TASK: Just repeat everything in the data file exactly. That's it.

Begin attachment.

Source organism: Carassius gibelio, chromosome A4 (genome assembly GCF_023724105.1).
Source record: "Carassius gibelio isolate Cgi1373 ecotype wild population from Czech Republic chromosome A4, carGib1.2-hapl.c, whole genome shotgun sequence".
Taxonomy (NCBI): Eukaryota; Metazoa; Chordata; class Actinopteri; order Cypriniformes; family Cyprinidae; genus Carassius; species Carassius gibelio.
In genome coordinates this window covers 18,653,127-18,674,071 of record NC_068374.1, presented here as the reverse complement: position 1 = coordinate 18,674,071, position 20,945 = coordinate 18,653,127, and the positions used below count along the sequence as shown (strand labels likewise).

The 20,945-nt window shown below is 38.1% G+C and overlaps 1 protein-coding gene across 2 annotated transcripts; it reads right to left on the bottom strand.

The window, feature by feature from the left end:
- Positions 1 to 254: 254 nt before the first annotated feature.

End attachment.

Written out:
Source organism: Carassius gibelio, chromosome A4 (genome assembly GCF_023724105.1).
Source record: "Carassius gibelio isolate Cgi1373 ecotype wild population from Czech Republic chromosome A4, carGib1.2-hapl.c, whole genome shotgun sequence".
Taxonomy (NCBI): Eukaryota; Metazoa; Chordata; class Actinopteri; order Cypriniformes; family Cyprinidae; genus Carassius; species Carassius gibelio.
In genome coordinates this window covers 18,653,127-18,674,071 of record NC_068374.1, presented here as the reverse complement: position 1 = coordinate 18,674,071, position 20,945 = coordinate 18,653,127, and the positions used below count along the sequence as shown (strand labels likewise).

The 20,945-nt window shown below is 38.1% G+C and overlaps 1 protein-coding gene across 2 annotated transcripts; it reads right to left on the bottom strand.

The window, feature by feature from the left end:
- Positions 1 to 254: 254 nt before the first annotated feature.